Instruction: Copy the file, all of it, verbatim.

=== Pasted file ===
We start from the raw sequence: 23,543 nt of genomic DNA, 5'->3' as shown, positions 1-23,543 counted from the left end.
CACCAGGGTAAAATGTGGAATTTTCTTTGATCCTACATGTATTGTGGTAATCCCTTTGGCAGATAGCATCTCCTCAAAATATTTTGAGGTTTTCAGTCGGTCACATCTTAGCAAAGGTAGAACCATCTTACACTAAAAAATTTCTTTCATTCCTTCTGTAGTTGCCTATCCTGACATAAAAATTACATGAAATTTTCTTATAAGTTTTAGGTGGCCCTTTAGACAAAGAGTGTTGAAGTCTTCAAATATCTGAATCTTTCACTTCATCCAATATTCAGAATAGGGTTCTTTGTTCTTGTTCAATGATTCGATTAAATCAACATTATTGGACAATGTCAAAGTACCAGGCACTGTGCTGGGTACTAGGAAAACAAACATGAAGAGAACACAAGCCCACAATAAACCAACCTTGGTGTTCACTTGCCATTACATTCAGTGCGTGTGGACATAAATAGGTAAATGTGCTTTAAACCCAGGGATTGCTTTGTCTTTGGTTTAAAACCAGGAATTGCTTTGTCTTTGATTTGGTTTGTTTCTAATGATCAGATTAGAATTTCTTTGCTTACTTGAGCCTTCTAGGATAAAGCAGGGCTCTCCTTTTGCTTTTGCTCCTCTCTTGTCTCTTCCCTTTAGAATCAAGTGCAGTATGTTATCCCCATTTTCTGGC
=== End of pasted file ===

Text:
We start from the raw sequence: 23,543 nt of genomic DNA, 5'->3' as shown, positions 1-23,543 counted from the left end.
CACCAGGGTAAAATGTGGAATTTTCTTTGATCCTACATGTATTGTGGTAATCCCTTTGGCAGATAGCATCTCCTCAAAATATTTTGAGGTTTTCAGTCGGTCACATCTTAGCAAAGGTAGAACCATCTTACACTAAAAAATTTCTTTCATTCCTTCTGTAGTTGCCTATCCTGACATAAAAATTACATGAAATTTTCTTATAAGTTTTAGGTGGCCCTTTAGACAAAGAGTGTTGAAGTCTTCAAATATCTGAATCTTTCACTTCATCCAATATTCAGAATAGGGTTCTTTGTTCTTGTTCAATGATTCGATTAAATCAACATTATTGGACAATGTCAAAGTACCAGGCACTGTGCTGGGTACTAGGAAAACAAACATGAAGAGAACACAAGCCCACAATAAACCAACCTTGGTGTTCACTTGCCATTACATTCAGTGCGTGTGGACATAAATAGGTAAATGTGCTTTAAACCCAGGGATTGCTTTGTCTTTGGTTTAAAACCAGGAATTGCTTTGTCTTTGATTTGGTTTGTTTCTAATGATCAGATTAGAATTTCTTTGCTTACTTGAGCCTTCTAGGATAAAGCAGGGCTCTCCTTTTGCTTTTGCTCCTCTCTTGTCTCTTCCCTTTAGAATCAAGTGCAGTATGTTATCCCCATTTTCTGGC